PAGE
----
The year it all ended

  • 03/20/2017 9:09 am in

A confidence-boosting win over Kansas in Hawaii set the year off with a bang. ESPN’s post-game interview with Tom Crean on the court turned into a celebration, his players preening and pumping their chests as they tussled his hair.

This was a confident, maybe even cocky, bunch of Hoosiers with their eyes set on big things. The stage seemed set for a special year. This team looked deep and talented, maybe even the deepest and most talented of the Crean era.

He’d found another diamond in the recruiting rough in OG Anunoby. Crean may not have landed loads of five-stars, but he could certainly coach you into one. Like Cody Zeller before him, McDonald’s All-American big man Thomas Bryant eschewed the NBA after his freshman season, instead deciding to learn more under Crean’s tutelage in his sophomore campaign. With Yogi Ferrell departed, a healthy James Blackmon Jr. seemed ready to take the big shots in the big moments — and knock them down. The team could still shoot and score with the best of them, though any drop in offense looked like it could be made up for with a defense featuring great interior size and Anunoby — hailed as one of the best defenders in the country.

Crean continued to tout a system trickled down from the NBA. He placed a high value on the 3-point shot and promoted a positionless mantra, where bigs went through guard drills and were not chained to the paint, instead free to roam the perimeter and shoot from distance. And if you played for him, he’d make you better year over year as one of the better skill developers around.

This was the Indiana Way Under Tom Crean and all seemed quite well.

A loss to Fort Wayne 11 days later was explained away with the narrative that while Indiana had the talent to beat anyone in the country, it was also a team vulnerable to the upset. Its dominant win over North Carolina at the end of November seemed to confirm that. Assembly Hall remained an intimidating place to play and the Hoosiers were on one of the longest home winning streaks in the country.

Indiana’s loss to Butler in mid-December was a sign of things to come and started to show this team wasn’t what it appeared to be. The Hoosiers lacked awareness on defense and gave up their most points per possession to date. The Bulldogs put on a clinic taking care of the ball. The Hoosiers did not. Indiana also missed all eight of its 3-point attempts in the first half in a season it regressed from an elite 3-point shooting team to one that was merely pretty good.

Its home loss to Nebraska to kick off the Big Ten season was bad. Really bad. Indiana didn’t defend and didn’t take care of the ball, a common refrain in Crean’s final year in Bloomington. But most concerning was the Hoosiers didn’t come out ready to play. They didn’t have the right mindset. It happened again against Wisconsin in its next Big Ten game and another home loss hit. After 26 straight home wins, Indiana now had back-to-back home losses in conference to start the season.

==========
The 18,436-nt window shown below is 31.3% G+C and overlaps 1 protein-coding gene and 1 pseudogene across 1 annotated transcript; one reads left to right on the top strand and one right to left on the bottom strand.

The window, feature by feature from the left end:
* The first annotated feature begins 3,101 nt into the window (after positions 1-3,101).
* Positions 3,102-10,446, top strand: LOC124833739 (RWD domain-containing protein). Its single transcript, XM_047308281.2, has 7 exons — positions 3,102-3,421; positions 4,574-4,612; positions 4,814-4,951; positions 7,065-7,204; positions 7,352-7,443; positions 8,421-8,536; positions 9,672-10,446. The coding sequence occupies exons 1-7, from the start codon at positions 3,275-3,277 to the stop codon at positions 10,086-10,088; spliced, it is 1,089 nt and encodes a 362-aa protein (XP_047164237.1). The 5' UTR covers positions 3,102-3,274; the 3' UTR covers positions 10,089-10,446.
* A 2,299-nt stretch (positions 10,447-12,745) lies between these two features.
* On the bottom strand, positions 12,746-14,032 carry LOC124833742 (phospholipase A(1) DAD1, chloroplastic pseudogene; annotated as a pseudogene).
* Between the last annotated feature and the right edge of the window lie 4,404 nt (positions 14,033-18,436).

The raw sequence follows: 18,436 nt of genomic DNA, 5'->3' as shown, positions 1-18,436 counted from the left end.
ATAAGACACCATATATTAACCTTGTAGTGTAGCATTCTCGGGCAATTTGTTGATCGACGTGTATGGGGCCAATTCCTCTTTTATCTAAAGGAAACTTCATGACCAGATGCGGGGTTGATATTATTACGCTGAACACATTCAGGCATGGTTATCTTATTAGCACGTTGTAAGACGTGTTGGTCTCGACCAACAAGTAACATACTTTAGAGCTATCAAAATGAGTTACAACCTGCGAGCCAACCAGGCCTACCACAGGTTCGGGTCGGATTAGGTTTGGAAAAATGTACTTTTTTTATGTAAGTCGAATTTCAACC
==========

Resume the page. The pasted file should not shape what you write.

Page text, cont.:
The rest of the Big Ten season didn’t bring much more hope for a strong conclusion to the season and every game seemed like a repeat. Injuries to key players didn’t help. While Indiana still played hard and didn’t give up, it could never make the plays down the stretch to pull out close games. It lacked a leader to bring them home and to steady the ship. They lost seven of eight at one point — the lone win in that stretch coming in triple overtime against Penn State … at home. Indiana’s bench starting holding up signs with reminders for players and it didn’t go over well with observers.

With its losses coming in similar fashion and Indiana’s chances at the NCAA tournament dwindling, there was a growing sense that the wagons were beginning to circle around Crean for good. But even as Indiana seemed destined for the NIT, the situation wasn’t so black and white. There were pros and cons. Crean resurrected the program from near death. He did things the right way. He won multiple Big Ten Championships and made the Sweet 16 three times. These are not easy things to do.

But there was this reality, too: Crean was about to miss the NCAA tournament for the second time in four years. He’d barely been above .500 in the league in that time (38-34). And the Sweet 16 appearances could be looked at in another way, a coach unable to make a deep tournament run for a fanbase thirsty for it, his loss to Syracuse still a sore subject for Hoosier Nation. So the winning was too inconsistent and the results too variable. Crean’s players love him. He represented the university well. He preformed random acts of kindness in the community he wanted no attention for.

But there was an adversarial nature that stewed within him. He was defensive and defiant with the media and sometimes the fans, too. He and those around him sought to control the narrative and message. A softening of his guarded energy could have helped humanize him a bit more and defuse the situation. These things didn’t matter more than the inconsistent winning. Win banner No. 6 to hang in the rafters and nobody cares. But in the total picture of the Indiana job, with all the pressures and responsibilities that come with it in a season his team struggled, they did him no favors, either.

In the end this year, Crean never lost his players, but he’d lost momentum. He hadn’t lost the belief that his system worked, but he’d lost the fans who’d grown tired of its worst parts — the laughable defense and the careless turnovers. Most importantly, he’d lost the boosters who were in Fred Glass’ ear imploring him to make a change. The noise was just too much for Glass to ignore. The tide had turned on Indiana’s coach and there was no coming back from it. Crean had to go.

Tom Crean is a very good basketball coach and whoever gets him next will be lucky to have him. Indiana, meanwhile, will move on and look for a coach that can move them up another rung in performance.

The budget, the facilities, the support and the brand is all there for someone to come in and take it to the next level. But so comes with it pressure and expectations and a hunger for more.

It’s no easy job.

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  • Arch Puddington

    Perhaps if we get a really big name guy — Donovan — there is a chance. I wouldn’t bet on it, though. When he can go to someone like Pitino, Calipari, or K, established coaches with whom he has an established relationship, it doesn’t seem likely he would choose a first year coach at a new school — especially given the diminished prospects for that program in the short term. I hope I’m wrong, but I don’t think of Langford as even a “hail Mary” possibility.

  • In the back of my mind, I have this notion of Mack bringing Scruggs over with him and being able to convince Romeo to come. Probably a pipe dream, but that’s all we have right now, isn’t it? Just daydreaming to go with some nightmare scenarios.